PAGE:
Love’s Labors Lost

4 Minute Read

By Bruce MetcalfMore from this author

One of the things that unites practicing jewelers - especially those who given their lives over to the craft - is a deep love for their labor. Curiously, it's rarely spoken of, and never mentioned as a common element that binds the community of makers together. Like most loves, this passion is both a blessing and a curse: thrilling, nurturing, and sustaining; but also troubling, demanding, and inexplicable. And given the intellectual climate of discourse about art, in which any sincere emotion other than angst seems to be deeply embarrassing, the artworld will not help to clarify this thing. If it is to be explained, jewelers must do the job themselves.

As a working jeweler/metalsmith for more than 25 years, I often wonder about this compulsion that keeps pulling me back to the bench, and once I'm there it refuses to let me do sloppy work. I recognize that there is something that moves me, and I recognize that there is something that moves me, and I recognize its persistence. But I'm hard pressed to say precisely what it is. I think it is a love for making things carefully. It seems to have two components: first, the making of things; and second, the investment of care.

The only writer I know who has considered this question was David Pye, in his book The Nature and Art of Workmanship. Pye speaks of craft as involving the workmanship of risk, in which there is always the possibility of error: the tool slipping, or the hammer missing its mark, or the metal overheating. He opposes this risk with the workmanship of certainty, in which machines can execute the same operation perfectly every time. But within the workmanship of risk, there is both free and regulated workmanship: the former being deft, quick, and immediate; the latter being slow and painstaking. Pye himself was a woodworker and favored a highly regulated approach. In this, he was very much like a jeweler.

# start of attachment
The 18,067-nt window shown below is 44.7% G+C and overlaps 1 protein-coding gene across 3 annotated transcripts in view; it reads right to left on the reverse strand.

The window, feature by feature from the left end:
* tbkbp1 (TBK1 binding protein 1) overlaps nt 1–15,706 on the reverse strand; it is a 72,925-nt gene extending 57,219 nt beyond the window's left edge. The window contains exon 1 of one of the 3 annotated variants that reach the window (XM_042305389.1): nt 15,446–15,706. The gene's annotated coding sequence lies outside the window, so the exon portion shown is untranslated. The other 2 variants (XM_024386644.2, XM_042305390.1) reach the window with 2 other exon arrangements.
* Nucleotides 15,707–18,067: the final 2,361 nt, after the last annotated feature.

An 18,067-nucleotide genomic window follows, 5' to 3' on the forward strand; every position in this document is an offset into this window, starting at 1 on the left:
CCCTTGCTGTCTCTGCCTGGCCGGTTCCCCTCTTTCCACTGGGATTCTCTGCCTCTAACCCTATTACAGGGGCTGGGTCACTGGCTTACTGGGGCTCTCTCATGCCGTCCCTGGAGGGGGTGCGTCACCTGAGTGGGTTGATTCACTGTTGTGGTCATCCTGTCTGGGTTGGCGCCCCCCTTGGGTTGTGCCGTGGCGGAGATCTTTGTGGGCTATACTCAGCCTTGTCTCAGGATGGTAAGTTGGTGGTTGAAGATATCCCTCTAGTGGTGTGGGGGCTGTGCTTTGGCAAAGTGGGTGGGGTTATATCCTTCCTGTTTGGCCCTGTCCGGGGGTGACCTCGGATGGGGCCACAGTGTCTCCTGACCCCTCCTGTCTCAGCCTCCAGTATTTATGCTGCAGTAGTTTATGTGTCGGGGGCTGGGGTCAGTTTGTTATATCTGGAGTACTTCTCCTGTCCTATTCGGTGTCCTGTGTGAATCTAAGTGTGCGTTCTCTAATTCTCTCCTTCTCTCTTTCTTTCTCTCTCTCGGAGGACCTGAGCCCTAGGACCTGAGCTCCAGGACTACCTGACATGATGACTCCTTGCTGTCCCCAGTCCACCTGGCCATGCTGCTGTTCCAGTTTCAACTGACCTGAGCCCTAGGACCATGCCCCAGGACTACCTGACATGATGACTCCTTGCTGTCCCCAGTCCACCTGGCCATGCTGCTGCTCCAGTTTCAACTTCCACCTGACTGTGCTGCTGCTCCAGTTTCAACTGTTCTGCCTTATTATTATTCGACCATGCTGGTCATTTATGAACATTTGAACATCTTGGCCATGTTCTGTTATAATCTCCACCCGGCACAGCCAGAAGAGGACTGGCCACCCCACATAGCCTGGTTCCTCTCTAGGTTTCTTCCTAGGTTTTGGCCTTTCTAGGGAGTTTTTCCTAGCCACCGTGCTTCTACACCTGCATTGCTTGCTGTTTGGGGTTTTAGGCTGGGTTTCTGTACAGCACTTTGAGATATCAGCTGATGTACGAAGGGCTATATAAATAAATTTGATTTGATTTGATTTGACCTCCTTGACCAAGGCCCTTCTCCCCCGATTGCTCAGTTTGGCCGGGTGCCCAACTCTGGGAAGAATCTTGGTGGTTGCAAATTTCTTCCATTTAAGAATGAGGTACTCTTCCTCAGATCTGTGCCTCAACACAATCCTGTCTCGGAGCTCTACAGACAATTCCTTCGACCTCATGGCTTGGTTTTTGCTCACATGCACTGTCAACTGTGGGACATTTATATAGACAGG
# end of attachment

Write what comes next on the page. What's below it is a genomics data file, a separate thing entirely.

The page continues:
Pye never really addressed the fact that regulated work demanded a powerful motivation, and a great deal of care. He presented his own work as if it were dispassionate, mysteriously unmotivated. Certainly, fine craftsmanship can be uninspired, nothing more than a job. You can see that kind of attitude in some trade jewelers: people who put in their daily eight hours at skillful labor, but for whom the craft is a livelihood and not a passion. But there are still a large number of people motivated primarily by their love of the craft. The art-jewelry not out of economic need, but out of desire. They could make better livings in management or sales, but they stick with jewelry-making.

As any good jeweler knows, it's a hard choice to sustain. The craft is a tough taskmaster. Jewelry-making is difficult to learn, time-consuming to practice, and hard to justify to a public that equates handmade objects with mass-produced trash of any kind. It's a craft that demands that you do your best even when you don't feel like it - perhaps especially when you don't feel like it. It's a craft of self-discipline and deferred gratification. Sometimes one must work for days or weeks without pleasure, hoping that a payoff will arrive.